“Indeed,” the guard said. He peered down to where the two small girls crowded behind Batzas’s knees, and reached out to tilt up the chin of Simonis, who was closest. She flinched, just a little, but then she lifted her eyes and met his, squarely. He chuckled, letting go of her and straightening up. “Your girl has spirit,” he said, and there was a tinge of approval in his voice. “Pass. All is well.”
Batzas hesitated, and then decided to try and trade on the man’s apparent goodwill.
“Please,” he said, “we were advised to seek a hostelry for tonight…would you know where…?”
But the soldier’s face had settled back to its harsh lines; his moment of warmth done, he was a guard once again, on duty at the city’s borders.
“Ask as you pass into the street,” he said. “I know nothing of hostelries.”
“Thank you,” Batzas said, with a small sigh, and motioned his family forward. Simonis needed no urging, scurrying forward with her head down and her eyes on the paving stones at her feet.
“We don’t have much coin,” Apphia murmured from the rear of the column.
“I know,” Batzas replied in a low voice. “I will see what I can find for us. Tomorrow…will be better. Tonight will be hard.”
“I wish they had sent someone to meet us,” Apphia said in a small voice.
“I am not a charioteer,” Batzas said, “or a prize horse. They probably barely know I am coming. There, ahead—that’s a light. It might be a place to sleep. Stay close. Watch the children.”
He didn’t like the look of the first place they approached, nor the next—the first was too close to the wharfs and apparently serving a potent brew, with large brawny off-shift cargo handlers staggering unsteadily against doorways and walls and each other and picking fights in broad dockside patois and half a dozen foreign tongues; the second had two women who appeared to be waiting patiently in the half-shadows under the single lit torch above the hostelry’s door, and Batzas remembered the warning of his fellow passenger, veering away. But by this time the baby had set up a thin, persistent wail and the older girls were weaving as they walked. Batzas finally admitted defeat and at the next hostelry in their path he threw caution to the winds and begged for any available corner where his family could rest for the night.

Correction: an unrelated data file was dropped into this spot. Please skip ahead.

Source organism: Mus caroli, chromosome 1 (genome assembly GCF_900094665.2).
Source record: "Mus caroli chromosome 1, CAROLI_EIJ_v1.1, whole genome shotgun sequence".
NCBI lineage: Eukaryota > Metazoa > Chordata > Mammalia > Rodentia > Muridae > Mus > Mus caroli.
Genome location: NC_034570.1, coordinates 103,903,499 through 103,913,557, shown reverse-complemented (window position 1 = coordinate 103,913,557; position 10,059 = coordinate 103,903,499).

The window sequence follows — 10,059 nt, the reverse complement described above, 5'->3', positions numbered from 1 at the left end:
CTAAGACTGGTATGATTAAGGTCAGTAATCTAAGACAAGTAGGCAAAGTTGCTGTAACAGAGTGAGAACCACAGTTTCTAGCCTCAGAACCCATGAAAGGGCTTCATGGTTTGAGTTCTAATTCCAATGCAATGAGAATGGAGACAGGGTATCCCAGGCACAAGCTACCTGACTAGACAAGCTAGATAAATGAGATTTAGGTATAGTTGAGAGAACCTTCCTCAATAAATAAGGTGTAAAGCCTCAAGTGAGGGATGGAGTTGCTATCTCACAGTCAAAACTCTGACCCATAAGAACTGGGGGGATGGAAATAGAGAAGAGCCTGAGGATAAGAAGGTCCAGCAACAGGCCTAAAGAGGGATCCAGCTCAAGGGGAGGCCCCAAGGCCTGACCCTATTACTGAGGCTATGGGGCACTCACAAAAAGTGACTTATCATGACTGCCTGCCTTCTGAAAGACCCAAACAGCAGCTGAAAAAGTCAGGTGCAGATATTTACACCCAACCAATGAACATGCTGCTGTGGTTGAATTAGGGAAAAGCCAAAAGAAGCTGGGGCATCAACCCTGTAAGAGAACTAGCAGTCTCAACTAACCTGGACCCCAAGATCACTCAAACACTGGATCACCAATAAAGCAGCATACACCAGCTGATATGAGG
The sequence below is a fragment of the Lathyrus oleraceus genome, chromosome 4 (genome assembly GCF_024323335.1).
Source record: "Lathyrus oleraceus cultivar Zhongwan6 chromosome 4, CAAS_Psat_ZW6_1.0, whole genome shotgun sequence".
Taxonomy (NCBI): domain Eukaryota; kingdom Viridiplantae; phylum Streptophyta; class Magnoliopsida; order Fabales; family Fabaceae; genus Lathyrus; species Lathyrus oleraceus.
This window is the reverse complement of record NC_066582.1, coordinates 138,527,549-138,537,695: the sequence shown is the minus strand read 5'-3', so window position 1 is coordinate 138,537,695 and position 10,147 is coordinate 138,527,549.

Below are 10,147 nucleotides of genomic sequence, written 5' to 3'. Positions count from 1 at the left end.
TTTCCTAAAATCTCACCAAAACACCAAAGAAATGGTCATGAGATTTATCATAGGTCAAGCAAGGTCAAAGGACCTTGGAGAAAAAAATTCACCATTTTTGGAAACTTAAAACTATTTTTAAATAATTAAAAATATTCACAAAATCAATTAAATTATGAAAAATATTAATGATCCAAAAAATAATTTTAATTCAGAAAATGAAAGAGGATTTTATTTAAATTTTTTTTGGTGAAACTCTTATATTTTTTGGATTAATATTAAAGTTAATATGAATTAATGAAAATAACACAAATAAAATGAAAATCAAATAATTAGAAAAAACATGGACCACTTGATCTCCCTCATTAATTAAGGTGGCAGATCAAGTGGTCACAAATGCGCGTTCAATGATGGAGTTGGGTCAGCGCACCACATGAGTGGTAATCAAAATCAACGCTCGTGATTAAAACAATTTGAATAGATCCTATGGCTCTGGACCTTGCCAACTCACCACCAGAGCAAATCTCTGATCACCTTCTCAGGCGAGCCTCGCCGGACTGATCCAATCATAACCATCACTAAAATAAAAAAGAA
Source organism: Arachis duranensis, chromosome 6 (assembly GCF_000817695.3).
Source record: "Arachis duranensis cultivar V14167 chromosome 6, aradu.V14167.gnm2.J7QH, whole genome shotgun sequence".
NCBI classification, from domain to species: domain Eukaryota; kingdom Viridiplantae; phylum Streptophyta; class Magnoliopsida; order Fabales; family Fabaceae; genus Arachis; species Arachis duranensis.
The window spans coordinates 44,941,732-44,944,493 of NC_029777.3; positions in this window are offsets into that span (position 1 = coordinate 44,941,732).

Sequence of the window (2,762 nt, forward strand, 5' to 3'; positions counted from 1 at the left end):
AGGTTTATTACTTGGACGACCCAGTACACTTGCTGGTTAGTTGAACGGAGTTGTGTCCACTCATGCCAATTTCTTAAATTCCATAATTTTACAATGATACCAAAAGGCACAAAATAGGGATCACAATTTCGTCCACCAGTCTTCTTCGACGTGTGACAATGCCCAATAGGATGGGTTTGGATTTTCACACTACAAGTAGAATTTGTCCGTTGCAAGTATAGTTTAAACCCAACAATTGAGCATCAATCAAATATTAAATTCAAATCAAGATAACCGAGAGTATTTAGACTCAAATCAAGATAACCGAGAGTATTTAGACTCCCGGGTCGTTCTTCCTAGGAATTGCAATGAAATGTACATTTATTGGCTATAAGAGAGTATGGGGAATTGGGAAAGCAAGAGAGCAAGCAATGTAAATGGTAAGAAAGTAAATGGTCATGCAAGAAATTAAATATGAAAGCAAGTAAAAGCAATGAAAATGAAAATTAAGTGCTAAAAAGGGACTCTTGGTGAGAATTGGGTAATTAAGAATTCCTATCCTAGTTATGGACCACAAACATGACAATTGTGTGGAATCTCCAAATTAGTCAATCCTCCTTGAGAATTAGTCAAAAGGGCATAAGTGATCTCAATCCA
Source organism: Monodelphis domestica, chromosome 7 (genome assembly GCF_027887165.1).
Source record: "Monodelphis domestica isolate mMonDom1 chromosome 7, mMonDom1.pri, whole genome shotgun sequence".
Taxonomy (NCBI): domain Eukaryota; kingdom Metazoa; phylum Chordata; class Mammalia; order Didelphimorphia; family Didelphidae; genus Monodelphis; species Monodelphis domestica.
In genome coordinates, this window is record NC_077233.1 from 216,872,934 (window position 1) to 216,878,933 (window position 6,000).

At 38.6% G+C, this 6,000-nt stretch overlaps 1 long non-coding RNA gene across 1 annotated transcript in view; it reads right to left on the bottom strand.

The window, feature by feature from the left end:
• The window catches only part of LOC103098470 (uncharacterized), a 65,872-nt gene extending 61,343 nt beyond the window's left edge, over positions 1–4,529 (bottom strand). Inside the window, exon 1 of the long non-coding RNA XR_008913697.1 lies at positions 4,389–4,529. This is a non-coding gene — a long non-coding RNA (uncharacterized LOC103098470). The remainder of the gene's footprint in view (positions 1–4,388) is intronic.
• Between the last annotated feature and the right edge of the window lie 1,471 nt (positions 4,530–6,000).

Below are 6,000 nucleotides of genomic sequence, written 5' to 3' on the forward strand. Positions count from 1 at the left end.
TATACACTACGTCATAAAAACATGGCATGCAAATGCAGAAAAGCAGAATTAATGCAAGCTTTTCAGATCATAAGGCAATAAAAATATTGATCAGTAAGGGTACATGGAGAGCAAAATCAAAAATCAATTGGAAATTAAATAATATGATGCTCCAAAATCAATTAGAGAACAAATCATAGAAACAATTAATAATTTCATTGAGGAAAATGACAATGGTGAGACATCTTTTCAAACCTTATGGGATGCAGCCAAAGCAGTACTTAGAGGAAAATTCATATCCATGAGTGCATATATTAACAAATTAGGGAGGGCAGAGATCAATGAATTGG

They might have avoided the place had Batzas had a chance to look—it seemed rather classier than they could hope to afford. But the city smiled on them and gave them the first and perhaps the only real free luck that they would find in its walls—they crossed the path of the proprietor of this particular inn on the rebound from a consultation with a wharfside astrologer who had given him dire warnings that some previously committed sin would catch up with him and exact its own price if he did not forestall matters by doing a random good deed to a stranger. Seeing the tired little family adrift in the night he saw his chance and seized it, and although his businessman’s soul, astrologer or no astrologer, could not quite allow him to offer them accommodation for nothing, at least he gave them a room in the back at only half his usual price. Danelis and Simonis were asleep on their pallets almost before they were fully horizontal; the baby took a little longer to settle but finally, warm and fed and swaddled comfortably at the foot of his parents’ bed, he slept too. There were a few whispers exchanged between the man and the woman, but they were quiet and tired and doled out sparingly. Soon they, too, slept. There would be much that was new to be faced in the morning, and they were grateful for the chance to defer it until then.